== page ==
Doha: A wet and dismal second day of the eventing competition was blighted by the tragic death of one of the athletes on Thursday.
South Korea's Kim Hyung-chil died after being crushed by his horse in a bad fall during the Asian Games equestrian competition.
It was the first death of a competitor in the 55-year history of the Asian Games.
The experienced Hyung-chil, 47, was competing in the cross country element of the three-day event in atrocious conditions, when his horse, Bundaberg Black, came to grief at the eighth fence and rolled over him.
The Korean, who leaves behind a wife and a son, 7, and daughter, 13, had won a silver at the Asian Games in Busan four years ago on the same horse.
Medical staff rushed to his aid when the accident happened at around 9am, but could not find a pulse. Hyung-chil was taken to hospital but pronounced dead at 10.50am. His mount, Bundeburg Black, is under observation but doesn't appear to be hurt.
Chung Hyun-sook, Korea's chef-de-mission, had the difficult task of addressing a news conference.
"I'm in charge of making sure all the athletes get back home safely. I feel like I am totally responsible for this tragic event," she said. "My heart is broken."
Kim was the oldest and one of the most experienced riders in South Korea.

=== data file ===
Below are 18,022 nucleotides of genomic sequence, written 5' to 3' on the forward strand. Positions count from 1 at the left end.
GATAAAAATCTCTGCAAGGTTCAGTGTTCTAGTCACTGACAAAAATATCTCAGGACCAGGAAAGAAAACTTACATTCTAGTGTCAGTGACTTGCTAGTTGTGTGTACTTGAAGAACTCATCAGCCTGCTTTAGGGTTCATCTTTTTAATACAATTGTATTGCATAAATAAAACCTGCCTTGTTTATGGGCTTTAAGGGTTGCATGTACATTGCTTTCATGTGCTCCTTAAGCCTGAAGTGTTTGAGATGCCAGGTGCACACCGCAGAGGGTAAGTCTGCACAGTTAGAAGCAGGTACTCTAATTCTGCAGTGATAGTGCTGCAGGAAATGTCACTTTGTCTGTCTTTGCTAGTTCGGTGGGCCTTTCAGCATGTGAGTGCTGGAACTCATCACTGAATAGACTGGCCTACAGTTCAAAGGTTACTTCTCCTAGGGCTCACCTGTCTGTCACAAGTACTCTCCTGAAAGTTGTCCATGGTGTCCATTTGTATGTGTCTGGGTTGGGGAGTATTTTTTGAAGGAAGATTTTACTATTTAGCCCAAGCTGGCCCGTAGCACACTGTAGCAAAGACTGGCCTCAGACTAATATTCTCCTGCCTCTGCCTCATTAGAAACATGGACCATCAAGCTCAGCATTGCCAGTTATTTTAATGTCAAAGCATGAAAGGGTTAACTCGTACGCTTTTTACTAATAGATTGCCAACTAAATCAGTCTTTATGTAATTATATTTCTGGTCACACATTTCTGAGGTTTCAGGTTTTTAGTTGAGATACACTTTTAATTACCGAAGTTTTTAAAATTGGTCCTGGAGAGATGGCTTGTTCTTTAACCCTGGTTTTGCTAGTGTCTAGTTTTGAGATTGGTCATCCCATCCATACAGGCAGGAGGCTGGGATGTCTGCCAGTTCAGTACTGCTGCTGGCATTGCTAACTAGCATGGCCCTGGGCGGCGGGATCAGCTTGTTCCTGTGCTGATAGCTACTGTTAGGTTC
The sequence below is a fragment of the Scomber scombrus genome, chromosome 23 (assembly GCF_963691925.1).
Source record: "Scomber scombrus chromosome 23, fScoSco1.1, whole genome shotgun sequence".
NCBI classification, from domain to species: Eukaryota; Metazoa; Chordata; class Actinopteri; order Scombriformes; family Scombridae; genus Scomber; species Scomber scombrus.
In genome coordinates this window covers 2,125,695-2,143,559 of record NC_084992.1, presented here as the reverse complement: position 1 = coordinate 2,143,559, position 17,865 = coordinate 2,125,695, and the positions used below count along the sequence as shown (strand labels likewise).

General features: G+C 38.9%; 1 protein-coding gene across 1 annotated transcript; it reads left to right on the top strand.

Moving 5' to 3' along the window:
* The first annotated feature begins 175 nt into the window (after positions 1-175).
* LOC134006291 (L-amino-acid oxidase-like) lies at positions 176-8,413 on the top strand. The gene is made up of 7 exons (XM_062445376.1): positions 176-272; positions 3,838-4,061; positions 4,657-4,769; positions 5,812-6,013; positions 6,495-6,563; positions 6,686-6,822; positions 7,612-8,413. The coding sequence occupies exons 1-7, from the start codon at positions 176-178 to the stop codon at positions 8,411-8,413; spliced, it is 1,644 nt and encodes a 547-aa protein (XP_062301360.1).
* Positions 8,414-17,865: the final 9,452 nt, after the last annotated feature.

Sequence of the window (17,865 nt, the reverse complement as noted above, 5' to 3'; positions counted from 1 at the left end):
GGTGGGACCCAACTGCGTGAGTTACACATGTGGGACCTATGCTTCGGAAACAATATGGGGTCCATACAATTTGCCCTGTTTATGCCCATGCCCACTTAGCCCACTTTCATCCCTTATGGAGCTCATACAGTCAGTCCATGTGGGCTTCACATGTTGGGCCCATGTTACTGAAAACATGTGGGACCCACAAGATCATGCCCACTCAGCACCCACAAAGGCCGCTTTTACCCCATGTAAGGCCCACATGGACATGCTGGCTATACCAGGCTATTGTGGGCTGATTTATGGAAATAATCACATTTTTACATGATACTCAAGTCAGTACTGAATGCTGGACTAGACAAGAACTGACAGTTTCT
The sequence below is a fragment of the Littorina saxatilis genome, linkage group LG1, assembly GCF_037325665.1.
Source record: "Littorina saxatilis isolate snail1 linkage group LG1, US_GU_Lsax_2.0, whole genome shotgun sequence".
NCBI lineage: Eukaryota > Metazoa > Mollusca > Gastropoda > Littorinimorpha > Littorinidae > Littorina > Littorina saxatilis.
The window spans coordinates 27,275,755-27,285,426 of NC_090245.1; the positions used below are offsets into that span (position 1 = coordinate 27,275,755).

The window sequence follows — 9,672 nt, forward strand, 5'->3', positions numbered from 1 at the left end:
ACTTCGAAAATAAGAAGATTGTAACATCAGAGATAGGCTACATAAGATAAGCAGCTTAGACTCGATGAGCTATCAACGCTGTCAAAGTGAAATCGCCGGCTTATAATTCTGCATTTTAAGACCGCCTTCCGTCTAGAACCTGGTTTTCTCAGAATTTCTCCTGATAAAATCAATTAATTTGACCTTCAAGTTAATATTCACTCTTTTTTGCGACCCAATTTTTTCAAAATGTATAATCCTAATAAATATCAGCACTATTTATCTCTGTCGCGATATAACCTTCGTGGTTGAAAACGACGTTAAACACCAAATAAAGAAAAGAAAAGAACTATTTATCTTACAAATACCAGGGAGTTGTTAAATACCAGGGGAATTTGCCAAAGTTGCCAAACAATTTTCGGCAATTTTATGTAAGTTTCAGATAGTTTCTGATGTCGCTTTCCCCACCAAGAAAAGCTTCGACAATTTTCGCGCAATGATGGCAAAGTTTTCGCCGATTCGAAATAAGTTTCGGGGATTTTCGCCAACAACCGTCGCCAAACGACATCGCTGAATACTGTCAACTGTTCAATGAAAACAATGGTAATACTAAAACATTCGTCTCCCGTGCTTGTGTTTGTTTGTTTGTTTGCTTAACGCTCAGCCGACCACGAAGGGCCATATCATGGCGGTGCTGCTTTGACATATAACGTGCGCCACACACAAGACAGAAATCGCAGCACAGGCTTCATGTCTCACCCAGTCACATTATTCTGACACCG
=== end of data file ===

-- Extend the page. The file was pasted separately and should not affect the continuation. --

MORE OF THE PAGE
Organisers suspended the 32-rider event, which was being staged on a 2,470 metre course containing 23 fences, until later in the afternoon. When the competition resumed, a minute's silence was held in driving rain at the eventing venue.
South Korean Olympic officials said bad course conditions due to heavy rain and horse fatigue from the event's tight schedule may have contributed to the accident.
Officials from the International Equestrian Federation said the accident was being investigated but refused to comment on what might have caused the horse to miss the jump.
The first rider on the course after the tragedy was the UAE's Abdullah Al Shuaibi on Marquis d'Argouges. Despite the rainy, boggy conditions, he rode a safe clear round.
After his round, a mud-splattered Al Shuaibi said: "It was worrying. My trainers were worried for me because they thought it could happen to me because you don't know when you are going to die. But I had to do it.
"I talked to Kim before he was due to go out. He said his horse was quite strong so the accident must have been a misunderstanding between horse and rider."